Thursday, March 03, 2011

"The Play's The Thing", (And Not the Text?)

Here in this article, Helen Mirren takes exception to having school children read Shakespeare, as opposed to being introduced to it via a live performance, or at least a film.

I agree in principle. Certainly introducing Shakespeare strictly as text has its advantages. I'll never deny that. And once students get to high school, it can and probably should be a large part of studying the Bard.

Even then, if one's only goal is to introduce textual analysis and iambic pentameter and other linguistic subjects to a student. And while there is nothing wrong with that approach, (I study such things myself informally, I think as an introductory approach, it misses a great deal of the point.

Shakespeare's plays are scripts. Intended from the very beginning to be performed. They existed for the benefit of actors, and not readers. That is not to say that English scholars have no business dissecting them,  but if one's ultimate goal is to introduce Shakespeare itself to young people, as opposed to merely introducing the literary devices he may (or may not) have employed in his story telling, there is a great advantage to having a performance be one of the first exposures to the Bard a student experiences.

I say "one of" because I wouldn't rely 100% on a "cold viewing" in order to introduce students to Shakespeare. A primer on his language and vocabulary would be in order before exposing them to an actual production. A brief discussion of how we believe his plays were staged originally would not hurt either. For I do not, as many do, believe that a "perfect" performance of a Shakespeare play will make all of the unfamiliar language suddenly clear to the totally uninitiated. The Bard was brilliant, but he was not magical. Those four centuries between his time and ours cannot simply be ignored. (Though many companies believe Shakespeare is only ever confusing because it is not performed properly, and that's bogus.)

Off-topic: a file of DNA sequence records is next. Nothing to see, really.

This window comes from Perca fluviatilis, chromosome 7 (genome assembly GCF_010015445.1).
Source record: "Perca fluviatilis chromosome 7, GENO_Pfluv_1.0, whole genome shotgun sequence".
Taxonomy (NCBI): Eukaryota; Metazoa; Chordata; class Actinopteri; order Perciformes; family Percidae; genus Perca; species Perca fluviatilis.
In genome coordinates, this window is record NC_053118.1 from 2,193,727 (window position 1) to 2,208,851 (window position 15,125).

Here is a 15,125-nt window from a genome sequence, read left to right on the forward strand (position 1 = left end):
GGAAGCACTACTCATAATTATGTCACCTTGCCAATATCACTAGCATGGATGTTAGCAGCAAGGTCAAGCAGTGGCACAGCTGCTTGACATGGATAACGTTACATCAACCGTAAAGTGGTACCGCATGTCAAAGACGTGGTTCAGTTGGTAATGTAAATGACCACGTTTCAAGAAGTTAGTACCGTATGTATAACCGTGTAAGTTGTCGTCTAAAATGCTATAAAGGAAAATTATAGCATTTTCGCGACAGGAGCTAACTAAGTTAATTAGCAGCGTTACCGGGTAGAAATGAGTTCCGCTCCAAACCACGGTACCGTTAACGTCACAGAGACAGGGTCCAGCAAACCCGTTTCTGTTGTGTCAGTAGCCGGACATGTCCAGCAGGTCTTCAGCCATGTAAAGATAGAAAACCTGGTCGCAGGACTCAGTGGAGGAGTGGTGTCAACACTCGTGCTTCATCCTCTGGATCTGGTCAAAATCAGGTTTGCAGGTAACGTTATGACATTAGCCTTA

Still, I favor de-emphasizing textual analysis in favor of viewing of performance for the earliest of Shakespeare exposure. I am, after all, an actor, and Romeo and Juliet first and foremost is in fact a script, not a novel.

And if Helen said it, it can't be that off the wall of a concept, can it?


Swollen Foot said...

I remember the first two Shakespeare plays I ever studied were Macbeth and Twelfth Night, and the reason I remember them so clearly is because for both we had a task to write a very brief version of them using modern language. We then had to rehearse and perform them to the class. Obviously we studied it before we jumped into this task, but I don't remember any of those classes, only the scripts we wrote & the performances we did! Similarly, a few years ago I played Juliet, and it was only when I had to perform the words and really think about what I was saying that I fully understood and appreciated the language. This was despite having read it and seen it countless times! As you rightly say, Shakespeare's work was intended to be performed, so why not use performance itself a bit more when studying it? I guess that doesn't solve the issue of whether to introduce it as text or as a live performance/film... But I guess I'm just saying with Shakespeare I think it's best to work actively rather than passively!

Ty Unglebower said...

That is a good point...the performance aspect. Even if someone doesn't understand 100% of the text yet, and even if there is no audience outside of the class itself. When we recite something, and invoke the characters and actually tell the story instead of reading the story, it stays with us longer because it seeps into parts of our brain that do not get activated by mere reading.

Good observation.

Swollen Foot said...

You explained it better than I did! Glad you agree. :) I think the sooner you get active when studying it the better!